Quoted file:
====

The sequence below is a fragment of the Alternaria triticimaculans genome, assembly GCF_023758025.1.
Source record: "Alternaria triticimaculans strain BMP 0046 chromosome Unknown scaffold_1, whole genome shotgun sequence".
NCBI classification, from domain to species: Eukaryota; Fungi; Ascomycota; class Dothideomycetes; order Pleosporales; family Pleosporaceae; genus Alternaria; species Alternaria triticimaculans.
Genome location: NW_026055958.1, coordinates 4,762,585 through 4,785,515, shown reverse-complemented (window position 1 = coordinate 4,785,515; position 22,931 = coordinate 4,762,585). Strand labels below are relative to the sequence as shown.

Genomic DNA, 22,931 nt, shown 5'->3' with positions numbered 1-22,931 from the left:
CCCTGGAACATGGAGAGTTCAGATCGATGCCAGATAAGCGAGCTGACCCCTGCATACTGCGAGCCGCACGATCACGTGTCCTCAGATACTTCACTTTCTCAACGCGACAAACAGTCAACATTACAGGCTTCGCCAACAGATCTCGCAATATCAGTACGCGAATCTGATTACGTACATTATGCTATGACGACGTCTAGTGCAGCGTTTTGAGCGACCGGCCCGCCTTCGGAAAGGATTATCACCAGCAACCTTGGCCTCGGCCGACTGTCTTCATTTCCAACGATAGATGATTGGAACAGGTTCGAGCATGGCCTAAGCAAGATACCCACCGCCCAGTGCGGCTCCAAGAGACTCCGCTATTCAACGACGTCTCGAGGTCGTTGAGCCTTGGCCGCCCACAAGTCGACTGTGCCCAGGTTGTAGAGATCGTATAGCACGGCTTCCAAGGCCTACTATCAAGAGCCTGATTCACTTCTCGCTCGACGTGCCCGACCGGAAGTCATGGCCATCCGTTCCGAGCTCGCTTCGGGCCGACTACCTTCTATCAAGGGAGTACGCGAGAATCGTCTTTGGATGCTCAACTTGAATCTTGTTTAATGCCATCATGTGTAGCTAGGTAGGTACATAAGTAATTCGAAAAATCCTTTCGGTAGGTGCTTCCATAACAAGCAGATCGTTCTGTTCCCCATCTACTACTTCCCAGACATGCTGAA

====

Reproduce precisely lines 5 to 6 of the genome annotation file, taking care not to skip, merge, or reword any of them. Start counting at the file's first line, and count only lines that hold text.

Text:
Genomic DNA, 22,931 nt, shown 5'->3' with positions numbered 1-22,931 from the left:
CCCTGGAACATGGAGAGTTCAGATCGATGCCAGATAAGCGAGCTGACCCCTGCATACTGCGAGCCGCACGATCACGTGTCCTCAGATACTTCACTTTCTCAACGCGACAAACAGTCAACATTACAGGCTTCGCCAACAGATCTCGCAATATCAGTACGCGAATCTGATTACGTACATTATGCTATGACGACGTCTAGTGCAGCGTTTTGAGCGACCGGCCCGCCTTCGGAAAGGATTATCACCAGCAACCTTGGCCTCGGCCGACTGTCTTCATTTCCAACGATAGATGATTGGAACAGGTTCGAGCATGGCCTAAGCAAGATACCCACCGCCCAGTGCGGCTCCAAGAGACTCCGCTATTCAACGACGTCTCGAGGTCGTTGAGCCTTGGCCGCCCACAAGTCGACTGTGCCCAGGTTGTAGAGATCGTATAGCACGGCTTCCAAGGCCTACTATCAAGAGCCTGATTCACTTCTCGCTCGACGTGCCCGACCGGAAGTCATGGCCATCCGTTCCGAGCTCGCTTCGGGCCGACTACCTTCTATCAAGGGAGTACGCGAGAATCGTCTTTGGATGCTCAACTTGAATCTTGTTTAATGCCATCATGTGTAGCTAGGTAGGTACATAAGTAATTCGAAAAATCCTTTCGGTAGGTGCTTCCATAACAAGCAGATCGTTCTGTTCCCCATCTACTACTTCCCAGACATGCTGAA